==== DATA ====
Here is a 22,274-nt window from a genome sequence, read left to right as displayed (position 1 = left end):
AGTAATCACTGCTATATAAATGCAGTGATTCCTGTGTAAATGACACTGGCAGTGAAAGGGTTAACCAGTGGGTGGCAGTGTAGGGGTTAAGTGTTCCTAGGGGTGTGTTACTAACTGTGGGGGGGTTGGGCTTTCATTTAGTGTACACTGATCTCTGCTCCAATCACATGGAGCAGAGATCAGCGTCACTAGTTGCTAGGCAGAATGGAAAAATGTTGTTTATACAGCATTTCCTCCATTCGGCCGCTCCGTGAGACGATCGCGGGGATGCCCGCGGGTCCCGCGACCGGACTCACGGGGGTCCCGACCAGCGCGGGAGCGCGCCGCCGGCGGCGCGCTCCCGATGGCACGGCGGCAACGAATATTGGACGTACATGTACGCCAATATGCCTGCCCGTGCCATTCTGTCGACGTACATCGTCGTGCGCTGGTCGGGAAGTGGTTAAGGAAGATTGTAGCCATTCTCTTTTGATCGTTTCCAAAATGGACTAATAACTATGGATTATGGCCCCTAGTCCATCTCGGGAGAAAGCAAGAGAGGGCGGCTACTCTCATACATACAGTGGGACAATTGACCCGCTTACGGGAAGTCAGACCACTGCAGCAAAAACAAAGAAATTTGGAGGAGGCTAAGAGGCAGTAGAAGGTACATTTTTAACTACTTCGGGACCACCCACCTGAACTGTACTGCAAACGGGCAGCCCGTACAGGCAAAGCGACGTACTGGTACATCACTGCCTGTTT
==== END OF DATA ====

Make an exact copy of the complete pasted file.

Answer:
Here is a 22,274-nt window from a genome sequence, read left to right as displayed (position 1 = left end):
AGTAATCACTGCTATATAAATGCAGTGATTCCTGTGTAAATGACACTGGCAGTGAAAGGGTTAACCAGTGGGTGGCAGTGTAGGGGTTAAGTGTTCCTAGGGGTGTGTTACTAACTGTGGGGGGGTTGGGCTTTCATTTAGTGTACACTGATCTCTGCTCCAATCACATGGAGCAGAGATCAGCGTCACTAGTTGCTAGGCAGAATGGAAAAATGTTGTTTATACAGCATTTCCTCCATTCGGCCGCTCCGTGAGACGATCGCGGGGATGCCCGCGGGTCCCGCGACCGGACTCACGGGGGTCCCGACCAGCGCGGGAGCGCGCCGCCGGCGGCGCGCTCCCGATGGCACGGCGGCAACGAATATTGGACGTACATGTACGCCAATATGCCTGCCCGTGCCATTCTGTCGACGTACATCGTCGTGCGCTGGTCGGGAAGTGGTTAAGGAAGATTGTAGCCATTCTCTTTTGATCGTTTCCAAAATGGACTAATAACTATGGATTATGGCCCCTAGTCCATCTCGGGAGAAAGCAAGAGAGGGCGGCTACTCTCATACATACAGTGGGACAATTGACCCGCTTACGGGAAGTCAGACCACTGCAGCAAAAACAAAGAAATTTGGAGGAGGCTAAGAGGCAGTAGAAGGTACATTTTTAACTACTTCGGGACCACCCACCTGAACTGTACTGCAAACGGGCAGCCCGTACAGGCAAAGCGACGTACTGGTACATCACTGCCTGTTT